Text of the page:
Swami Vivekananda, the Eastern mystic, describes the motto for his mission as atmano mokshartham jagat hitaya cha – ‘For spiritual liberation as well as bringing good to humanity’. He implies that without taking up responsibility for the good of the world, you cannot talk of spiritual liberation.
A beautiful story:
In a place called Pandaripur in India, there was a boy who served his parents very lovingly and with great care. Bhagawan Sri Krishna took the form of Pandarinathar and came to see him. It was raining that day while the boy was attending to his parents. Krishna stood at the door of the boy’s house and asked to be allowed inside.
The boy asked Him to wait until he had finished attending to his parents. Krishna said that it was raining and slushy where He stood. So the boy actually threw a block of brick and asked Bhagawan Krishna to stand on it!
Even today in that region, Pandarinathar is worshipped standing on a brick-block! God Himself came down to see the consciousness and sense of responsibility of the boy.
That is why I tell people, when you stand up with responsibility, energy will automatically flood you! Feeling that you are responsible is the greatest quality. When you stand up feeling responsible, your problems will dissolve. A new intelligence will awaken in you. Don’t think you are being egoistic. Ego is different from responsibility. When you feel responsible, you will take the initiative, you will not feel egoistic. Only when you think that you would have done better than the other person will ego come into play. When ego comes into play, you will not take up responsibility.
Being responsible does not mean becoming serious. Sincerity is different from seriousness. When you become serious, you are only feeding your ego. When you are sincere, you understand about life and do not attach undue importance to any one thing at the cost of something else. You are able to approach life with a youthful enthusiasm, with spontaneity and innocence.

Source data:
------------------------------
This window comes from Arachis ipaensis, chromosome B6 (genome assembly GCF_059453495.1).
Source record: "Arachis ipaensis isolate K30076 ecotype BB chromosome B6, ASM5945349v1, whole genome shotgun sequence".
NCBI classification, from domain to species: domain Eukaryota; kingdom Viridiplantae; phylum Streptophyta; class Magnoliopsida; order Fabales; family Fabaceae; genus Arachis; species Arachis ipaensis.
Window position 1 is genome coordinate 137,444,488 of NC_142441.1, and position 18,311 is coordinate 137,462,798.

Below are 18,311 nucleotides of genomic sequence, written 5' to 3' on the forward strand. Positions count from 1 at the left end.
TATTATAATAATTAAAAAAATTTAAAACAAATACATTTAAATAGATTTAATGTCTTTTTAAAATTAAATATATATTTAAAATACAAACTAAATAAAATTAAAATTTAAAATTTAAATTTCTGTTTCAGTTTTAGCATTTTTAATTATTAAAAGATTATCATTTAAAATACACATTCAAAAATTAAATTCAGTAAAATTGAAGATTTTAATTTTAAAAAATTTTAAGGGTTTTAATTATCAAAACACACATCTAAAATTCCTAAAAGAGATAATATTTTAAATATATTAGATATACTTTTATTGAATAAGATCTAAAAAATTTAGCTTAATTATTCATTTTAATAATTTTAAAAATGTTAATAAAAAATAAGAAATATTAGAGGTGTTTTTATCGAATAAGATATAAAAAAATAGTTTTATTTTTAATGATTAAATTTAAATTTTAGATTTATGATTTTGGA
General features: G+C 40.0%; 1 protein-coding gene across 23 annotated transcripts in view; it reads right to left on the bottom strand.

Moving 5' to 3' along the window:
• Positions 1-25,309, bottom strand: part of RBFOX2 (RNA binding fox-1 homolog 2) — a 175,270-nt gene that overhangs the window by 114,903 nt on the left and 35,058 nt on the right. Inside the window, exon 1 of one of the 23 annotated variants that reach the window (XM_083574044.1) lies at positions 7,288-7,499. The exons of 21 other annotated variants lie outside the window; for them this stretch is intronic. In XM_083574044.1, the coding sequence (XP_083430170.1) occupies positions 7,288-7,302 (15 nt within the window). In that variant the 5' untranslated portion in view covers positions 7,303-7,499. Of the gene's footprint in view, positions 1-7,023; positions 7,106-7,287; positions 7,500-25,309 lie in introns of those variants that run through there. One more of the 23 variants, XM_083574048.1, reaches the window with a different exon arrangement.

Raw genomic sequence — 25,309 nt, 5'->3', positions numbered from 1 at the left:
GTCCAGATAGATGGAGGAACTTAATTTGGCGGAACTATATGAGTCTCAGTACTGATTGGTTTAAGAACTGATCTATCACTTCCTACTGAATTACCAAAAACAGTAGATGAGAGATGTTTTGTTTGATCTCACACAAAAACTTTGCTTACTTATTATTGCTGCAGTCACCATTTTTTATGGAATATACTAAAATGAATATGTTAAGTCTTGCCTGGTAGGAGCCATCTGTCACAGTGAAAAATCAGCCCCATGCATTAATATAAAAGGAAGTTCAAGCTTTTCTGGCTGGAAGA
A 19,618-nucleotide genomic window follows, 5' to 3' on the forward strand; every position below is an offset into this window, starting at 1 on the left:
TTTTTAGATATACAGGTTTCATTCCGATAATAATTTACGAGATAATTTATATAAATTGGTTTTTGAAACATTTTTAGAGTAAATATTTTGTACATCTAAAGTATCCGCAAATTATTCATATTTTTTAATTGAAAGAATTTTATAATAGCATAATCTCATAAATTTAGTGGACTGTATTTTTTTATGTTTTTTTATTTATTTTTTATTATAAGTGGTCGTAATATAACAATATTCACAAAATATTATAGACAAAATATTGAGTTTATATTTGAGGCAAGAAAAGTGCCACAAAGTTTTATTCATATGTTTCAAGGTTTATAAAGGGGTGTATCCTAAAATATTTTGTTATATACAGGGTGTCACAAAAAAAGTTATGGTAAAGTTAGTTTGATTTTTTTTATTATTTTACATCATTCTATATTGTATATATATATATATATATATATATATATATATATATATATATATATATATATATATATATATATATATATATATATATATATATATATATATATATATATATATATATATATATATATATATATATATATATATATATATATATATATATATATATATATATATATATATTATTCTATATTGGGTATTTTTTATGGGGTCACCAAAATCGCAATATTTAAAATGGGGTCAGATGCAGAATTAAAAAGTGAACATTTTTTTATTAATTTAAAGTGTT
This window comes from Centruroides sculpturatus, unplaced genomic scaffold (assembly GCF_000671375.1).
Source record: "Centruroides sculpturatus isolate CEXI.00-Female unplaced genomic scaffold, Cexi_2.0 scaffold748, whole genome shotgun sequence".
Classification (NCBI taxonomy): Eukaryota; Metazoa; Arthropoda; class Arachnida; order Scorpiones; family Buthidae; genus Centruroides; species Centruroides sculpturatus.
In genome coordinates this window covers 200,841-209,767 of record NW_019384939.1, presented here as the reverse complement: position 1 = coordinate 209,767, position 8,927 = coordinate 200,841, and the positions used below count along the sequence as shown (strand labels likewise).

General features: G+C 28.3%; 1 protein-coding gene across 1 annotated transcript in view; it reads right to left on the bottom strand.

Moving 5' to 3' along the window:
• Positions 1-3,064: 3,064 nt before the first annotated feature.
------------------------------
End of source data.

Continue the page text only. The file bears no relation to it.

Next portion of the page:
A child’s world is full of, ‘He took away my pencil!’, ‘He hit me!’… ‘She is not giving me my chocolate!’ We all lived in this stage of our life before we grew up. How does it feel when you think back about this? It appears comical now, doesn’t it? We laugh at how much we bothered for these little things!
Now, let’s rewind to when we were five or six years old. At this age we may have fought for a geometry kit. When we were a few years younger, we fought for a pencil, and now we are fighting for the geometry kit. You grow up further. Now, if your best friend becomes very close to somebody else, you can’t bear that! If we think back about this, we feel like laughing. If I ask the elderly people about the problems of youth, about relationships, the problem will now not appear to be of a serious nature. This is because they have passed that age.
Just like this, there is a state that is beyond all these states. It is the state to experience bliss. It is an experience that goes beyond all the states of life.
Take another example: Say you get a shocking piece of news. Someone whom you loved has been murdered. Even when you learn this, how much grief and trouble you feel! You can’t believe he is gone. You are crying uncontrollably. Suddenly your mother gives you a nudge and says, ‘Wake up’ and you wake up and realize, ‘Oh god! That was only a dream!’ Suddenly you are so relieved and relaxed! From this, we can understand a small technique for living life: ‘When the dream disappears, peace is born.’ Shiva says, ‘This whole world is merely a dream.’ How many people can accept this? You look at this world as reality because you have experienced it so. We can accept things only when we experience them. The things that we have not experienced, we are not able to accept. The only solution is to go within ourselves and experience that bliss. In our youth, the problems of early childhood appear comical. In our old age, the problems of youth appear comical. When we realize the Ultimate, everything appears to be playful. You can play the game of life beautifully, completely neck deep in it, yet be completely unaffected by it.
source: Living Enlightenment